“We felt that the mission-based structure was a benefit for this because it allows you to choose and customize before each sortie. At the very least, the tempo — the pace at which the player is able to move across the world and traverse the map…this is a very big aspect in how you approach this design,” Miyazaki says. “I think one of the big appeal points of the previous Armored Core games is having this freedom to choose how you’re going to move across the map and how your choices are going to affect your mobility and your ability once you’re actually in the level. This is the format we wanted to choose this time, and this is where we wanted to put our focus.”
Miyazaki, of course, got his start with the Armored Core series before eventually going on to direct Demon’s Souls, so he knows its better than most. Armored Core’s main opportunity may lie in utilizing FromSoftware’s enhanced resources to produce a graphically ambitious experience. Miyazaki himself admits that he’s “jealous” of the team today who gets to make Armored Core VI.
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“I wish we had that sort of leverage back in the day,” he says somewhat whistfully.
Yamamura, meanwhile, talks at length about what FromSoftware can accomplish with Armored Core VI’s enhanced graphics.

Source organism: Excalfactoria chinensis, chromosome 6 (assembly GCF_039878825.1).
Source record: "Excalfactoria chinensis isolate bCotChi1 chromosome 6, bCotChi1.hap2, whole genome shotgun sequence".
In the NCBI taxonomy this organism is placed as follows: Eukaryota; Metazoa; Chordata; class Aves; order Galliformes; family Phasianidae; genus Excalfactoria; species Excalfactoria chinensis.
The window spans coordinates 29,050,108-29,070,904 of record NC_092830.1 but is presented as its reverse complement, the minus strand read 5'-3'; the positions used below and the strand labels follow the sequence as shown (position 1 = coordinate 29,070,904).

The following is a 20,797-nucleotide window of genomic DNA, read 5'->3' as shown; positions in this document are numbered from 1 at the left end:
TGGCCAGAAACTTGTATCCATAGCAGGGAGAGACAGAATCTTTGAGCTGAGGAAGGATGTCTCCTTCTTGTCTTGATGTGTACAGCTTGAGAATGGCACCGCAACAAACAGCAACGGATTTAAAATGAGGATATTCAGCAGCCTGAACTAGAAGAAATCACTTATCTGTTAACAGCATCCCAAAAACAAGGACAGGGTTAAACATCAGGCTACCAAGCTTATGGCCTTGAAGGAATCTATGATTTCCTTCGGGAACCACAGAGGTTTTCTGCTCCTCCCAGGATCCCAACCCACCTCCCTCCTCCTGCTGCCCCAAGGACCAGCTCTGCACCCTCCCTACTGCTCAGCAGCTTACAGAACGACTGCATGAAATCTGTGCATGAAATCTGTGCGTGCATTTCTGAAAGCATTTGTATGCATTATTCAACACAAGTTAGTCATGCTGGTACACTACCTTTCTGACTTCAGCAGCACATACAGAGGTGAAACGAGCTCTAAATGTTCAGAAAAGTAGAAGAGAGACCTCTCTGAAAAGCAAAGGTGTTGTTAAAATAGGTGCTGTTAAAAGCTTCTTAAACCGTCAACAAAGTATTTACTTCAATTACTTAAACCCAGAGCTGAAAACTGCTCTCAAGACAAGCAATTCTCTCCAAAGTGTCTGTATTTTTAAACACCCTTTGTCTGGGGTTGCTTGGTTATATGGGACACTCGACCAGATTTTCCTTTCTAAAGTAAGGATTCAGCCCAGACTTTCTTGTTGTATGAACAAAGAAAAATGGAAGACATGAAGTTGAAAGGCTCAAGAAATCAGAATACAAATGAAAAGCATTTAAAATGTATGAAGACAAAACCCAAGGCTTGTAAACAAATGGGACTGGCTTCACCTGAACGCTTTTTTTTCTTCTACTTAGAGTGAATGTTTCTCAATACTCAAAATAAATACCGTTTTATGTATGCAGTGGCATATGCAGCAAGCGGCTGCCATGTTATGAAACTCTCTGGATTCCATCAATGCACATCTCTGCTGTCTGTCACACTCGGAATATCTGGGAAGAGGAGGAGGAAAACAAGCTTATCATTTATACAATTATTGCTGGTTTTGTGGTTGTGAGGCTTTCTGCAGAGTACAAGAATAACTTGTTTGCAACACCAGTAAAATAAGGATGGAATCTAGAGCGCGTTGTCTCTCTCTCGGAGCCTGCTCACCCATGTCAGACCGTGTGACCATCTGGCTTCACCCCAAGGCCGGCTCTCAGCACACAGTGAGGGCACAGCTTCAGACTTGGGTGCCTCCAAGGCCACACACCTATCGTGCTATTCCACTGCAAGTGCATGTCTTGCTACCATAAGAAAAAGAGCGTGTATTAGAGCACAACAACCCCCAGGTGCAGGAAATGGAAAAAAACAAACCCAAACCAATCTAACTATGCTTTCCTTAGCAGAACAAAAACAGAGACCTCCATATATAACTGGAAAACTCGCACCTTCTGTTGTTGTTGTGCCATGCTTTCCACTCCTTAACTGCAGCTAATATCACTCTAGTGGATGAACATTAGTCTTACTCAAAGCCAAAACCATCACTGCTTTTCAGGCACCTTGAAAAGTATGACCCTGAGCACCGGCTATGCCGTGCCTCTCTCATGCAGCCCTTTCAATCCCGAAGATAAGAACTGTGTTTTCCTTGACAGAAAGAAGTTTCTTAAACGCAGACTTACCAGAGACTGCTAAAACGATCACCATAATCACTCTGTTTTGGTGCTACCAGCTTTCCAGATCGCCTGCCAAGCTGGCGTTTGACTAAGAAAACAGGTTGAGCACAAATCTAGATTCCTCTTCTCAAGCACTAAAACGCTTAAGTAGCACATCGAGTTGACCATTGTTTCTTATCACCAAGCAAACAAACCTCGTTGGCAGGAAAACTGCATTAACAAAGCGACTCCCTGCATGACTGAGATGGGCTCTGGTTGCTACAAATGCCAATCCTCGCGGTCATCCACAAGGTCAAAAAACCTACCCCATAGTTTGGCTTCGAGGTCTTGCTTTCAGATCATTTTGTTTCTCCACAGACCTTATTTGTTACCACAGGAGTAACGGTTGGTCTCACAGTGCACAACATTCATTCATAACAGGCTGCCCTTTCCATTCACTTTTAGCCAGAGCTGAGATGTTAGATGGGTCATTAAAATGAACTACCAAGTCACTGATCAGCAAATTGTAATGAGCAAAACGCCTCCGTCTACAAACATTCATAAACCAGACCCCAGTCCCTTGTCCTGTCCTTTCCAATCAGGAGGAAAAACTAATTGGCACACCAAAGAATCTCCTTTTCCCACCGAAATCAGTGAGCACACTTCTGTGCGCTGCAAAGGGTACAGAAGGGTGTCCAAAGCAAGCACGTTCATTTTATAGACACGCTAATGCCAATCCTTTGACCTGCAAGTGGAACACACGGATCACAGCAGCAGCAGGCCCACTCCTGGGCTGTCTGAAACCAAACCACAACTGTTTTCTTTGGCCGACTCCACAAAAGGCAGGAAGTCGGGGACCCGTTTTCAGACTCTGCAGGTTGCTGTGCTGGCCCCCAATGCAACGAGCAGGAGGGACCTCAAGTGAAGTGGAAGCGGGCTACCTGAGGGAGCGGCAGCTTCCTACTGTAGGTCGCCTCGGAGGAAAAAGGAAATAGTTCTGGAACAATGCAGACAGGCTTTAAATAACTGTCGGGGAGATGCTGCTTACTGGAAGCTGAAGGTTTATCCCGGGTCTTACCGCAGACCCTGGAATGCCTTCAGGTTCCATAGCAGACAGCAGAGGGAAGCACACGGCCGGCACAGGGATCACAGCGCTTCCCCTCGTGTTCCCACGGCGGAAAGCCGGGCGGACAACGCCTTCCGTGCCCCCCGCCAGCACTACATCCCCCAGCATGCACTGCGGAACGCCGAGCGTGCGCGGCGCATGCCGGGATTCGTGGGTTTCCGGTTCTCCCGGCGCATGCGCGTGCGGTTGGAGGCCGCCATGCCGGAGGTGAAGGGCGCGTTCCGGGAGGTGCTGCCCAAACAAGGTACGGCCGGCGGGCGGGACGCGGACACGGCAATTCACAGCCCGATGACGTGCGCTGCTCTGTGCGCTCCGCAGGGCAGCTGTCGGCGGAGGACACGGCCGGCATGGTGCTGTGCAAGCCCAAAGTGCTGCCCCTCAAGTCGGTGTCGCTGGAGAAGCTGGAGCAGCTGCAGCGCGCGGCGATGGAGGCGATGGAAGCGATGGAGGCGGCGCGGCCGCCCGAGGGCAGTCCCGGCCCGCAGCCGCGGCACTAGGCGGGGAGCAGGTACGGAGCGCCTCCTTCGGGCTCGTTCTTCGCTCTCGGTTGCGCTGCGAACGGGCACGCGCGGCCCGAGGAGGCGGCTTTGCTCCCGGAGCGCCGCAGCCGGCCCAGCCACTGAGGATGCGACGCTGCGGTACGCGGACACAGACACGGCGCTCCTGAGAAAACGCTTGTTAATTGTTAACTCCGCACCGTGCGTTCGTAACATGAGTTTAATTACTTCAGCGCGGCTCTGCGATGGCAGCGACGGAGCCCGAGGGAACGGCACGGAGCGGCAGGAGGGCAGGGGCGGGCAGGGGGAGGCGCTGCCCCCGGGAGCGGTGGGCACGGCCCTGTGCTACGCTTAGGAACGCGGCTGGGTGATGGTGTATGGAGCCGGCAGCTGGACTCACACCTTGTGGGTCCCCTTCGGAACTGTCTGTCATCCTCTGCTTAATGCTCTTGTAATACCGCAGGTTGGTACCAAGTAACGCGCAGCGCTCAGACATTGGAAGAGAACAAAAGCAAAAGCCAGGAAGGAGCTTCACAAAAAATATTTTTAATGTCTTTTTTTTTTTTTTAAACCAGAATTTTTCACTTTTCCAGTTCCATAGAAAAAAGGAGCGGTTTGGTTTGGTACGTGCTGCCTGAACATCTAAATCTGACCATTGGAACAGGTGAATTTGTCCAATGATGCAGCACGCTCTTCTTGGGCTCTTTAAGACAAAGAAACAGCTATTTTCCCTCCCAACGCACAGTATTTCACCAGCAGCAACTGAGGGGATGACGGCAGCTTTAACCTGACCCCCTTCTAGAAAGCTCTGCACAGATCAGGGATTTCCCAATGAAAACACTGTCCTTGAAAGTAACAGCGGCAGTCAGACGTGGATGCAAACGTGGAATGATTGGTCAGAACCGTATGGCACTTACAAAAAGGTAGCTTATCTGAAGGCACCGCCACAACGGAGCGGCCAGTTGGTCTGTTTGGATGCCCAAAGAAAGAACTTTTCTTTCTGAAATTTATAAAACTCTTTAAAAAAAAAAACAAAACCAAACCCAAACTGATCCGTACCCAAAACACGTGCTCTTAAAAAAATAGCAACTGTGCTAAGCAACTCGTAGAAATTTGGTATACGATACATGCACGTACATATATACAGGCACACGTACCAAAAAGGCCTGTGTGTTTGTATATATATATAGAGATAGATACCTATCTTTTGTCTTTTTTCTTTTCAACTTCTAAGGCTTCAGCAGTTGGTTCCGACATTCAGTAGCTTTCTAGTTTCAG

“Obviously, the mecha theme of Armored Core VI means we are portraying these enormous hunks of steel, and we’re supposed to imagine how these things would move and how they’d be put together, the various joints, how these all sort of move in conjunction with one another and how we make this look cool — in a gameplay sense as well,” Yamamura says. “So this is something that we’re able to apply resources to. Obviously, the metallic texturing of these things and the sound design as well. We’re able to use foley to get some realistic sounds to apply to these mechs. There are a lot of areas that we’re able to apply these resources and modern thinking as well.
That may be the crux of what’s driving FromSoftware to make Armored Core VI. It may have found untold riches in making games like Elden Ring, but it hasn’t forgotten its beginnings. Pending the first full gameplay reveal, Armored Core seems to be fully set on being…well…an Armored Core game, with all that entails. It’s even keeping the number despite having a new story.
“Armored Core is the reason anyone reading this tweet got to play Dark Souls,” developer Doc Burford wrote shortly after its reveal. This is the post-boodborne [sic] From finally returning to their best series.”
Armored Core 6 is currently slated to release in 2023. You can read about everything else that was announced at The Game Awards here.
Kat Bailey is a Senior News Editor at IGN as well as co-host of Nintendo Voice Chat. Have a tip? Send her a DM at @the_katbot.